One option of this program allows for an analysis of spatial distribution of the given points, defining the statistical randomness of this distribution. Pictures of all photographed sections were analyzed.

**STATISTICAL ANALYSIS**

The authors’ intention was an attempt to adapt two statistical methods (Ĝ(y) and Monte Carlo method) in order to find out whether the mixing process for a studied structure by a process of components is dependent more on the properties of the mixed media and the manner of mixing or the movement of the grains is a purely random event.

In the content of these needs, two modules of package S-PLUS were used for statistical estimation of distribution of particles on successive areas.

**Function Ĝ(y). **The analysis of distribution of points in space can be useful in a description of such processes as mixing granular materials [9, 10, 26]. A distribution of points in space is a set of points with the coefficient data irregularly distributed in a limited area of space. The method of the nearest neighbour was used to estimate the randomness of distribution of given points on the surface. This method makes it possible to give objective determination of relations of the distance between the points. Defining the distance to the nearest neighbour d_{i} as distance from i^{th} point to the closest point in area A, function G(y) of the empirical distribution of distance d_{i} can be used to estimate the distribution and randomness of points in space. Function G(y) is described by means of the following formula:

n – number of points in area A [12].

In order to explain interpretation of the graph obtained as a result of using this function, a simple example will be employed.

Fig. 6. Example of the manner of distributing the points in area: a) points are distributed evenly, b) points are distributed unevenly, a clear grouping of points is visible [graph prepared on the basis of 9, 10, 12, 20] |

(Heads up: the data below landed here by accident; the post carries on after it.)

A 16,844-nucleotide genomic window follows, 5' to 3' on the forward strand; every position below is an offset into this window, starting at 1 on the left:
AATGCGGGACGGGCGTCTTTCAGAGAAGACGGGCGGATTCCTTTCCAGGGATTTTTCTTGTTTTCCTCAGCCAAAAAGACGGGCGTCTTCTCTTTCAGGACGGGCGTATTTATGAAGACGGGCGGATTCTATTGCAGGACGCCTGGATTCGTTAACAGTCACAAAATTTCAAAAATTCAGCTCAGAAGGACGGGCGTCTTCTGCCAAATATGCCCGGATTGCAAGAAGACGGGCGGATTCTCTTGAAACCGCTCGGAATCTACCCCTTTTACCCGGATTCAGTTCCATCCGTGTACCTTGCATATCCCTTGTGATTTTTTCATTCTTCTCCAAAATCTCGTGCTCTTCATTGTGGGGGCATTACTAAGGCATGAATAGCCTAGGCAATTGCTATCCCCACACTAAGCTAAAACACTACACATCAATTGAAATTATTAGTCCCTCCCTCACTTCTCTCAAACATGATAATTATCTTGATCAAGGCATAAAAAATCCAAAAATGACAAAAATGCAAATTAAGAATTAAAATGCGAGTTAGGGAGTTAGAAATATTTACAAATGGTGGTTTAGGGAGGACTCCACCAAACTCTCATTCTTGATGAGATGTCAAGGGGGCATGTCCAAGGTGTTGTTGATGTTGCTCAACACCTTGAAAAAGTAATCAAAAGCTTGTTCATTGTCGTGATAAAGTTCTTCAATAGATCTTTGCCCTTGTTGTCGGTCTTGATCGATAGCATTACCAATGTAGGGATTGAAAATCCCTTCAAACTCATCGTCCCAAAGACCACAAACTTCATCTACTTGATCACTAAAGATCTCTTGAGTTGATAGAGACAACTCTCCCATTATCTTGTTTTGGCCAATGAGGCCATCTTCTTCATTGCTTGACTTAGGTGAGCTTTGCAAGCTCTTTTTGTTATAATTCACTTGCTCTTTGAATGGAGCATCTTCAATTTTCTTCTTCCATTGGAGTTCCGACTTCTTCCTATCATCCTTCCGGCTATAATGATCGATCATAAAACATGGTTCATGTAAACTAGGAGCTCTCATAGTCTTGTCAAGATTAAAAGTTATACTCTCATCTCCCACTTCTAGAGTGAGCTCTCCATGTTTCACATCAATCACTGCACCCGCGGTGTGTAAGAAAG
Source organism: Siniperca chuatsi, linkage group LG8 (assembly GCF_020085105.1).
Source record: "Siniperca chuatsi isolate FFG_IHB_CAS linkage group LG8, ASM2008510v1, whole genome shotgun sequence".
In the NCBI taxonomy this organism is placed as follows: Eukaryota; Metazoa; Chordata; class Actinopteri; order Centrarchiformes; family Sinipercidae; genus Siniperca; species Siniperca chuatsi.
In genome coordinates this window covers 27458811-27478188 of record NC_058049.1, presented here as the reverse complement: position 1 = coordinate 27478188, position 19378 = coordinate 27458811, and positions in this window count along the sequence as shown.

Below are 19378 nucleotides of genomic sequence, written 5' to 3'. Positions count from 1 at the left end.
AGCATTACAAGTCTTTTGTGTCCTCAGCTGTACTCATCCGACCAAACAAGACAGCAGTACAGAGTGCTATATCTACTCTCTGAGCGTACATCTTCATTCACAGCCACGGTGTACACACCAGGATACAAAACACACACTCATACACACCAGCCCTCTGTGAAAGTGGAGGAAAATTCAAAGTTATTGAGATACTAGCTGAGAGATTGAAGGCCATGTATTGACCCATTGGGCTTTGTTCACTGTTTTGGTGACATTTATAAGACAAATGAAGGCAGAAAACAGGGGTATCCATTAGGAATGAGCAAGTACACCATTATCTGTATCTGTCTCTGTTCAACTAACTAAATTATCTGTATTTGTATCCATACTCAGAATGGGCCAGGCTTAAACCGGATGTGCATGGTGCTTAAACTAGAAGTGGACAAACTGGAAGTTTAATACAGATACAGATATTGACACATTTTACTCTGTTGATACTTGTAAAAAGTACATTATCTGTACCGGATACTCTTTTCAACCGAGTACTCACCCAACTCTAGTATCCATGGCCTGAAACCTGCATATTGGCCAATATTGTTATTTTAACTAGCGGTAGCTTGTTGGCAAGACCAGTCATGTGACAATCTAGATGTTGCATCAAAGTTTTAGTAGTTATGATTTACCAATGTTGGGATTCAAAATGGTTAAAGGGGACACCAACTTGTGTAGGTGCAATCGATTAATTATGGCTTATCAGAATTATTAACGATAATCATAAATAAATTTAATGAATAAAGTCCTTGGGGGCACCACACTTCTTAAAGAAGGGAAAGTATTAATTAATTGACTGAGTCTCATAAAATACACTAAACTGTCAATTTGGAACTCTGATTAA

Figure 6 shows distribution of points in the area. In case of figure 6, the points are distributed evenly in the area. In case of figure 6b, it is possible to observe a clear grouping of points. An example of even distribution is distribution of desert plants, whose regularity is most probably caused by the production of toxic substances that inhibit the growth of plants in the nearest neighbourhood [28]. On the other hand, cluster distribution is most frequently encountered in nature, for example, in the case of animals living in groups.

The relations existing between the points in figure 6 are easily noticeable. However, the relations between grain particles in the volumes of big containers are not so easy to define. Therefore, more precise mathematical models determining the relations occurring between the points in space should be sought. Function G(y) presented in figure 7 can be one of the methods used to describe the spatial distribution of points (granular particles). Graph presented in figure 7 was prepared for the dependencies in the example from figure 6.

Fig. 7. Graph of function G(y) for the distribution of points presented in fig. 6: a) graph of function G(y) for figure 6a; b) graph of function G(y) for figure 6b |